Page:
By Hannah Lee, Kendall Bradley, and Habib Khadri
Over the past ten years, police killings have pervaded American media, along with the ensuing riots and protests that have shaken the nation awake to police brutality in the United States. This shared experience of death among the American public has shaped the way our nation confronts the intersection of death, race, and justice. The increase in publicity around police killings, which disproportionately implicate the black community, has also led the public to consider what death communicates about life itself. In order to more closely study the impact of police killings, we will be using the lives and deaths of Trayvon Martin, Michael Brown, and Eric Garner to examine the personal intricacies, as well as the public phenomenon, of the killings of these men and boys.
However, in order to fully understand the context of the recent and widely publicized police killings, we must understand the data and evidence behind what has become a cultural movement and moment. While it seems almost a given to pair the topic of police killings with the conversation around race and racism in the United States, this link has not always been made in the American schema. Therefore, we will investigate the statistical reality surrounding police killings and their connections to race, looking at the relationships between perpetrators’ races and victims’ races. Furthermore, we will investigate the psychology behind these race relations and the neurological circumstances that the officers in question underwent during their respective confrontations.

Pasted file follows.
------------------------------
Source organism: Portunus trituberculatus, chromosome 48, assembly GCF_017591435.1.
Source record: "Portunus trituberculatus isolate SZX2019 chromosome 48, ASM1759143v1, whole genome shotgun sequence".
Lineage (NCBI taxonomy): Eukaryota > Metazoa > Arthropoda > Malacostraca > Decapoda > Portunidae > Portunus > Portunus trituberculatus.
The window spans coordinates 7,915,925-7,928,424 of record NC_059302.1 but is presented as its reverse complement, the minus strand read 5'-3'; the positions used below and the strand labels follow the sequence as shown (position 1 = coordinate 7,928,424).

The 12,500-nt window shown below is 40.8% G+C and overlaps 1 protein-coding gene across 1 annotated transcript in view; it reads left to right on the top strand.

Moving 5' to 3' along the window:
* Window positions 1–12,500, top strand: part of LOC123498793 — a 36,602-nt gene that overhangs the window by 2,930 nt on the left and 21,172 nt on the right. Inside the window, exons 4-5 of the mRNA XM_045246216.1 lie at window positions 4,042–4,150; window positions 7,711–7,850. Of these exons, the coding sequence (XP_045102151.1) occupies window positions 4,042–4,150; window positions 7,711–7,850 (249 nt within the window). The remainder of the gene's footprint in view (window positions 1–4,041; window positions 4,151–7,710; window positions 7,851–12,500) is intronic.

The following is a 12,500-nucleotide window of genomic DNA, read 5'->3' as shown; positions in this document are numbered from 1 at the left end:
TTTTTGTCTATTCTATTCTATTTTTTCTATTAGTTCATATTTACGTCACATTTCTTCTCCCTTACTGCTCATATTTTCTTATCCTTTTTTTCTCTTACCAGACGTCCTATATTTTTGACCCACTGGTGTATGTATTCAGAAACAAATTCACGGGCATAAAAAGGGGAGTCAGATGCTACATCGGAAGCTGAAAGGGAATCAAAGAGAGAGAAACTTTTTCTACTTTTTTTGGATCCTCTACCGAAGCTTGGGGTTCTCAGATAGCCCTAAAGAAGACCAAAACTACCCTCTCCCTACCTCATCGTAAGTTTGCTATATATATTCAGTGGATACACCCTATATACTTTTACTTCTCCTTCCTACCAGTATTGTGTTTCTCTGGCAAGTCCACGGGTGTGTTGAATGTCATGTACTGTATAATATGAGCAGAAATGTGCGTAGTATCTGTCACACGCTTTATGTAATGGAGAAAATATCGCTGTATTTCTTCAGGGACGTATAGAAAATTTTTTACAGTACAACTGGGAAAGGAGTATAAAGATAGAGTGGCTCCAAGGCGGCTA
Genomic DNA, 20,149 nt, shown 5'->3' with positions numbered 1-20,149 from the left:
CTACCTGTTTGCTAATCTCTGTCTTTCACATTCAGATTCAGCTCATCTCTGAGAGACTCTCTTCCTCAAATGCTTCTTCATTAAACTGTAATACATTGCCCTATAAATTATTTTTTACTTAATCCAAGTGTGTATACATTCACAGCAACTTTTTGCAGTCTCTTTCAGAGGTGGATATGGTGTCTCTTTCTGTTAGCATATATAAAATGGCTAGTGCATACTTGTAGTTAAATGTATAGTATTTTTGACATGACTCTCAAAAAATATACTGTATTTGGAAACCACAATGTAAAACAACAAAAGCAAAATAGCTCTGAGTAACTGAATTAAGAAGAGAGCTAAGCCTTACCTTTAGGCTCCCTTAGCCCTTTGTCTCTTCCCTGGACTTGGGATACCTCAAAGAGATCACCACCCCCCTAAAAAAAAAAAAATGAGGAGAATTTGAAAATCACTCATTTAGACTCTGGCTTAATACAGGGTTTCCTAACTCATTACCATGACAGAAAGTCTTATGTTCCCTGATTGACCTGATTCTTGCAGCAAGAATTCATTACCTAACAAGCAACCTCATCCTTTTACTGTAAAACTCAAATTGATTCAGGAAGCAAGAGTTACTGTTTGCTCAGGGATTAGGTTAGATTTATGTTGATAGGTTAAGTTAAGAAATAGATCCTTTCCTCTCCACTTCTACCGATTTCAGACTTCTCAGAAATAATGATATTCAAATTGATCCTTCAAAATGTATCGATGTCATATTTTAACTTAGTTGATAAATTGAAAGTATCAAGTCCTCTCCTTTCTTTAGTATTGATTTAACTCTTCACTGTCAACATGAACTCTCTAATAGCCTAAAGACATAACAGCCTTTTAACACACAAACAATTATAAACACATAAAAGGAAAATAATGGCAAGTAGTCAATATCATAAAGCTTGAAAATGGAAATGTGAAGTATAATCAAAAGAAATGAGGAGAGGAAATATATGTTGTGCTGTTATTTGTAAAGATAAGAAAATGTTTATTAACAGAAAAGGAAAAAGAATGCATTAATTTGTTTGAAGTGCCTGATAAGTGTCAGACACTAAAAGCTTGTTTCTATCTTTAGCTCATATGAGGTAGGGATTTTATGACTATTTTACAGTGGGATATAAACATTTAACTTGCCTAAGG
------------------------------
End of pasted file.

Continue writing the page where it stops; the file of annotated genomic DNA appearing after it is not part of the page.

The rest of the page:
Looking first at the entire pool of data, it was reported that 1,166 people were killed by a police officer in 2018, following the previous trend of American police officers killing approximately 1,000 civilians per year.  In the past five years, many research studies sought to break down the demographics of these slain civilians. As of 2018, the data said that a black individual is three times as likely to be killed by a police officer as a white individual.  To look at it from another angle, black individuals are dying at a rate of 7.2 per one million people due to police violence, while white individuals are dying at a rate of 2.9 people per one million. Furthermore, the sheer number of years lost at the hands of officers tends to be far higher among men of color than white men, as the average man of color killed by a police officer is much younger at the time of his death.  In addition, 32% of black victims were unarmed when killed, while only 16% of the white victims were unarmed. 
The recent events of police shootings have led many groups and individuals to statistically evaluate the presence of racism in these occurrences. One measure of this phenomenon comes by examining the number of people of color’s deaths at the hands of police officers as well as understanding the circumstances under which they were killed, such as being armed versus being unarmed. Other studies have evaluated the situation scientifically by studying the psychology behind these occurrences, specifically examining the behavior of police officers. Social psychological research has pointed to the implicit bias of police officers as one cause of racial ties to police killings.  The high-risk situations that police officers are potentially facing in many of these cases trigger what researcher Daniel Mears defines as “fast thinking” in decision-making.  Decisions made from “fast thinking” are made often without conscious thought processes. Thus, personal bias, such as subconscious racial prejudice, can take hold when a police officer is deciding whether or not to shoot. Other studies also point to fatigue and fear as conditions which can exaggerate implicit racial bias by making it more difficult to slow down “fast thinking”.  These findings, along with several other studies, have provided evidence that racial bias is a likely cause of the disproportionate number of young black men targeted in police shootings.